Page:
If convicted of possession within 1,000 feet of a school or public park, or in the presence of a child, minimum sentences are doubled and offenders are required to serve at least 50 percent of the sentence for a first offense. If this situation occurs for a second offense, minimums are tripled and at least 90 percent of the sentence must be served in prison.

Cultivating more than 1,000 marijuana plants, or large amounts of other drugs, is classified as “aggravated manufacturing” with a mandatory minimum 20 year sentence. But mandatory minimums catch small-time growers for personal use too – the minimum sentence for cultivating any amount of marijuana less than 1,000 plants is 2 years for a first offense or 4 years for a second offense.

Serial shoplifting also can result in years in prison, even if the items stolen are worth very little. A third conviction for “larceny of merchandise from retailer or wholesaler” of items worth any amount less than $500 comes with a mandatory minimum 2 year prison sentence.

These minimums are not always binding. In some cases they can be avoided by utilizing drug courts, which have more leeway to send offenders to treatment instead of incarceration. However, drug courts have not been funded well enough to make them available to all non-violent drug offenders in the state, and offenders who do not meet stringent drug court requirements still risk long sentences.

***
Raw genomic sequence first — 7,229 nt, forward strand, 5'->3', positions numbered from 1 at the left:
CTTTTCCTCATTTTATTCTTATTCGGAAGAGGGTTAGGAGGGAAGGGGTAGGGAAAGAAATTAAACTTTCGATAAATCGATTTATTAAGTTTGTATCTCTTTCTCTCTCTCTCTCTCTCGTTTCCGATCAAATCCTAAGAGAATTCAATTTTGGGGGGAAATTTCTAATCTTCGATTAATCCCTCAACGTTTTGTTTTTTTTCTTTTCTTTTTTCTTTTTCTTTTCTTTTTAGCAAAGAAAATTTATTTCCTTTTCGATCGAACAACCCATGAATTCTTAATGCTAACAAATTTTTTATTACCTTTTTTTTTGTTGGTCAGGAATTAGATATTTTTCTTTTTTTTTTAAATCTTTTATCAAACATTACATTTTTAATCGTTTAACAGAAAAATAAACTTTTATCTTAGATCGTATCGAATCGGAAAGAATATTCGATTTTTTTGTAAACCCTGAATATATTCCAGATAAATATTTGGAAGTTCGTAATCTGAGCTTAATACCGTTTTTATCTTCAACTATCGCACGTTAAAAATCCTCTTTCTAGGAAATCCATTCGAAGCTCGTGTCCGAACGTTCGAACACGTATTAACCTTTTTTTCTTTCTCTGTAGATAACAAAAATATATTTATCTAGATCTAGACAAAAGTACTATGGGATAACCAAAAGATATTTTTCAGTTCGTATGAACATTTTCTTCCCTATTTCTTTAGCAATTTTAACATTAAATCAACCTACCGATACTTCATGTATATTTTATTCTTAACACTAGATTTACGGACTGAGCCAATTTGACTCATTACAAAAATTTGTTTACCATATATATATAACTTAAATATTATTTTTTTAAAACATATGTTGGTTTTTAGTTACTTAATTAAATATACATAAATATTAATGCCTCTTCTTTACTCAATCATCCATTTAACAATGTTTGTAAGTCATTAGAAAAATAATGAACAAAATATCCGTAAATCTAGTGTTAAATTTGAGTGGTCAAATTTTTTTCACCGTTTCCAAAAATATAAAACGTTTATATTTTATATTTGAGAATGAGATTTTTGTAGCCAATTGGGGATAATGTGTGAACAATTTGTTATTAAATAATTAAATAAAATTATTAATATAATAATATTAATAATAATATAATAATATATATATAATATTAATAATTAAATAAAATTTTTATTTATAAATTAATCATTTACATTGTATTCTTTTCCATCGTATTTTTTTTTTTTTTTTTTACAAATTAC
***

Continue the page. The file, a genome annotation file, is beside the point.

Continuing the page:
Reforming mandatory minimums will also not completely address the problem of overly harsh sentencing, because Oklahoma routinely imprisons non-violent offenders for terms much longer than the minimum. A recent infamous example was Oklahoma mother of 4 Patricia Spottedcrow’s sentence of 12 years in prison for selling $31 worth of marijuana. The sentence was ultimately reduced after an avalanche of media attention, and Spottedcrow was able to rejoin her children after 2 years. But many others in Oklahoma were not so lucky to spend “only” 2 years in prison for a minor crime. The average sentence length for drug possession in Oklahoma is 5.2 years, and the average sentence for drug distribution is 7.3 years. Non-violent property crimes had an average sentence length of nearly 5 years.

Until we make changes across the board to replace long incarceration with drug treatment and community sentencing, Oklahoma’s criminal justice system will remain costly to taxpayers, ineffective at reducing crime, and destructive to many Oklahoma families. The bipartisan, national momentum for reform of mandatory minimums offers a good opportunity for progress in Oklahoma. State lawmakers should not pass it up.

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ABOUT THE AUTHOR